Bio


Research Area: Health Policy

I develop computational models to improve decision-making in health policy. Specifically, I utilize complex networks, machine learning, data analytics, and economic modeling in my methodology. Applications include emerging, zoonotic, neglected, and sexually transmitted communicable infectious diseases that pose a risk as a result of naturally occurring emergence or biological attack.

Honors & Awards


  • Charles and Katherine Lin Fellowship, Department of Management Science & Engineering, Stanford University (July 2019)
  • Lee B. Lusted Student Prize in Health Services, Outcomes, and Policy Research, Society for Medical Decision Making (October 2019)
  • Excellence in Undergraduate Research Award, Purdue Policy Research Institute (May 2017)

Education & Certifications


  • BS, Purdue University, Industrial Engineering

All Publications


  • Effectiveness of interventions to reduce COVID-19 transmission in a large urban jail: a model-based analysis. BMJ open Malloy, G. S., Puglisi, L., Brandeau, M. L., Harvey, T. D., Wang, E. A. 2021; 11 (2): e042898

    Abstract

    OBJECTIVES: We aim to estimate the impact of various mitigation strategies on COVID-19 transmission in a US jail beyond those offered in national guidelines.DESIGN: We developed a stochastic dynamic transmission model of COVID-19.SETTING: One anonymous large urban US jail.PARTICIPANTS: Several thousand staff and incarcerated individuals.INTERVENTIONS: There were four intervention phases during the outbreak: the start of the outbreak, depopulation of the jail, increased proportion of people in single cells and asymptomatic testing. These interventions were implemented incrementally and in concert with one another.PRIMARY AND SECONDARY OUTCOME MEASURES: The basic reproduction ratio, R 0 , in each phase, as estimated using the next generation method. The fraction of new cases, hospitalisations and deaths averted by these interventions (along with the standard measures of sanitisation, masking and social distancing interventions).RESULTS: For the first outbreak phase, the estimated R 0 was 8.44 (95% credible interval (CrI): 5.00 to 13.10), and for the subsequent phases, R 0,phase 2 =3.64 (95% CrI: 2.43 to 5.11), R 0,phase 3 =1.72 (95% CrI: 1.40 to 2.12) and R 0,phase 4 =0.58 (95% CrI: 0.43 to 0.75). In total, the jail's interventions prevented approximately 83% of projected cases, hospitalisations and deaths over 83 days.CONCLUSIONS: Depopulation, single celling and asymptomatic testing within jails can be effective strategies to mitigate COVID-19 transmission in addition to standard public health measures. Decision makers should prioritise reductions in the jail population, single celling and testing asymptomatic populations as additional measures to manage COVID-19 within correctional settings.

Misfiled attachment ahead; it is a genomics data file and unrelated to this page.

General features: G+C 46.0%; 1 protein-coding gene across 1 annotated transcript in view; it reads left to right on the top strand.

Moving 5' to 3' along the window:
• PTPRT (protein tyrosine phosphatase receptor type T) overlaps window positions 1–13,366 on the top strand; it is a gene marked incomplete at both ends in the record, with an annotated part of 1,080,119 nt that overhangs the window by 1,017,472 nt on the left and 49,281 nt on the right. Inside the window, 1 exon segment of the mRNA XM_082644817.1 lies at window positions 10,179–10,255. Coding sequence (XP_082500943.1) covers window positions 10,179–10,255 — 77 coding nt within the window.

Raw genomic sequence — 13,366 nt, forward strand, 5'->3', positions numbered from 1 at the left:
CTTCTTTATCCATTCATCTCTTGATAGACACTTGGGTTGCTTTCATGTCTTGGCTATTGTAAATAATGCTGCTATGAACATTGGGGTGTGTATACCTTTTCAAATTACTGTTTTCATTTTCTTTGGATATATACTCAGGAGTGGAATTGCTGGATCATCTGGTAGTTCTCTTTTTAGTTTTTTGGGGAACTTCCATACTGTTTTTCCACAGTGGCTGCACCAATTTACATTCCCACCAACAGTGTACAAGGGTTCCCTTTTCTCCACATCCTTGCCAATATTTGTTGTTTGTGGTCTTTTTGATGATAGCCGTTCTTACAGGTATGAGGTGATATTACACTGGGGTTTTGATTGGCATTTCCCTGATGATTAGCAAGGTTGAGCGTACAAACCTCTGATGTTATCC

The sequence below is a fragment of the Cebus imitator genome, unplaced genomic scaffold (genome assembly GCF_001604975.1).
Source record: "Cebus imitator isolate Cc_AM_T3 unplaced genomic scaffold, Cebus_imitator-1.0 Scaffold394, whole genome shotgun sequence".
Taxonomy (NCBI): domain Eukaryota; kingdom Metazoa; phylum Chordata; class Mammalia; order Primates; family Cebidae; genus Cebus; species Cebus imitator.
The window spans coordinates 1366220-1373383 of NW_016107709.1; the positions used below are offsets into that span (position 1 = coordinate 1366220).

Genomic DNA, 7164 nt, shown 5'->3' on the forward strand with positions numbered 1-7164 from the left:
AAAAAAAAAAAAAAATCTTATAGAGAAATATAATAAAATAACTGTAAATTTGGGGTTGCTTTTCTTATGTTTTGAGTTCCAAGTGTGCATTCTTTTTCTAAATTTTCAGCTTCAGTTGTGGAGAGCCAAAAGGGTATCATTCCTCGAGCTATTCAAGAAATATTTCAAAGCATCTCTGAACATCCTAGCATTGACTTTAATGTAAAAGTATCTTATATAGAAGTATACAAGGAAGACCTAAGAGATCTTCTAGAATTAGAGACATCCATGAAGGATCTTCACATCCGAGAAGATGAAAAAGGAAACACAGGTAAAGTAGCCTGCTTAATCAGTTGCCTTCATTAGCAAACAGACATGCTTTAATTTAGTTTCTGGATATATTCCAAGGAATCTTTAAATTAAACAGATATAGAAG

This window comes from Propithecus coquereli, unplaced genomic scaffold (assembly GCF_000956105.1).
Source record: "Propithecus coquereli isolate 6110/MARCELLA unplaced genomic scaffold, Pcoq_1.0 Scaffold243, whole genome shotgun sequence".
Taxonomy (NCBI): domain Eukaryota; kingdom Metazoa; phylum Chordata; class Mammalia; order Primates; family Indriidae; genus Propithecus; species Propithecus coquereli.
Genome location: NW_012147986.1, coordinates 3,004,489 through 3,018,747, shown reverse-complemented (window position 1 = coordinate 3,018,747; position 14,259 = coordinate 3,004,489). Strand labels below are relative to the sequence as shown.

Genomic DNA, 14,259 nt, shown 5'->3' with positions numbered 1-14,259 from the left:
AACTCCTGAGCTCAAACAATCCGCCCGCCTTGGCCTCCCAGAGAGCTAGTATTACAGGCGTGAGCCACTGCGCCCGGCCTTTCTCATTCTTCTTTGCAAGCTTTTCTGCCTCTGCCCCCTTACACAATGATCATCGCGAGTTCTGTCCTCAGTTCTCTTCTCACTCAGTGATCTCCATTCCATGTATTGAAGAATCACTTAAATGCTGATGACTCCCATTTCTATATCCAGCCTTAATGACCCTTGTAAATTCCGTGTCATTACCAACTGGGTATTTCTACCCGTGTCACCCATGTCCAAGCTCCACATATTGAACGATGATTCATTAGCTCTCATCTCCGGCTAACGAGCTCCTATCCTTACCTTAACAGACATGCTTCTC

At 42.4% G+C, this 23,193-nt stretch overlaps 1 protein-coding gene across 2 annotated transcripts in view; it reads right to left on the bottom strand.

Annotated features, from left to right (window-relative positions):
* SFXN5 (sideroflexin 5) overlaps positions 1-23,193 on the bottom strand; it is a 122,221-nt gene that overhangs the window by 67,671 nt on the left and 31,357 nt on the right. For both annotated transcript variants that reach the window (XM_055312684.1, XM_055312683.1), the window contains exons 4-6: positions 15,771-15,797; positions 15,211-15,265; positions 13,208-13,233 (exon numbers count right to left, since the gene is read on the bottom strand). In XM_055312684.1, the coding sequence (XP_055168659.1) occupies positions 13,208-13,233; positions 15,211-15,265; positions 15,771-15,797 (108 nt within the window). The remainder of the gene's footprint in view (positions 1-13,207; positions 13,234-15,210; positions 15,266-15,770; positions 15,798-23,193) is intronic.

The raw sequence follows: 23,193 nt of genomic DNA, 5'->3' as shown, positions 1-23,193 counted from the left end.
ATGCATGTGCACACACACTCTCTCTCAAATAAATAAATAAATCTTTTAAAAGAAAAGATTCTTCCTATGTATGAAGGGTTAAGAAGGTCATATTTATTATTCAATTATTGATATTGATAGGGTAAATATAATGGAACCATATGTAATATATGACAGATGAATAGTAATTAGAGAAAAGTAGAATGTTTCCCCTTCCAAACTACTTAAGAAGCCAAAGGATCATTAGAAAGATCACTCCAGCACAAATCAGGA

View details for DOI 10.1136/bmjopen-2020-042898

    View details for PubMedID 33597139

  • COST-EFFECTIVENESS OF INTERVENTIONS TO PREVENT PLAGUE IN MADAGASCAR Malloy, G., Andrews, J., Brandeau, M. L., Goldhaber-Fiebert, J. D. SAGE PUBLICATIONS INC. 2020: E116–E117
  • PREDICTING THE EFFECTIVENESS OF INTERVENTIONS FOR INFECTIOUS DISEASE CONTROL: THE ROLE OF MODEL STRUCTURE Malloy, G., Goldhaber-Fiebert, J. D., Enns, E. A., Brandeau, M. L. SAGE PUBLICATIONS INC. 2020: E118
  • PREDICTING THE EFFECTIVENESS OF INTERVENTIONS FOR INFECTIOUS DISEASE CONTROL: THE ROLE OF MODEL STRUCTURE Malloy, G., Goldhaber-Fiebert, J. D., Enns, E. A., Brandeau, M. L. SAGE PUBLICATIONS INC. 2020: E377
  • Estimation of COVID-19 Basic Reproduction Ratio in a Large Urban Jail in the United States. Annals of epidemiology Puglisi, L. B., Malloy, G. S., Harvey, T. D., Brandeau, M. L., Wang, E. A. 2020

    View details for DOI 10.1016/j.annepidem.2020.09.002

    View details for PubMedID 32919033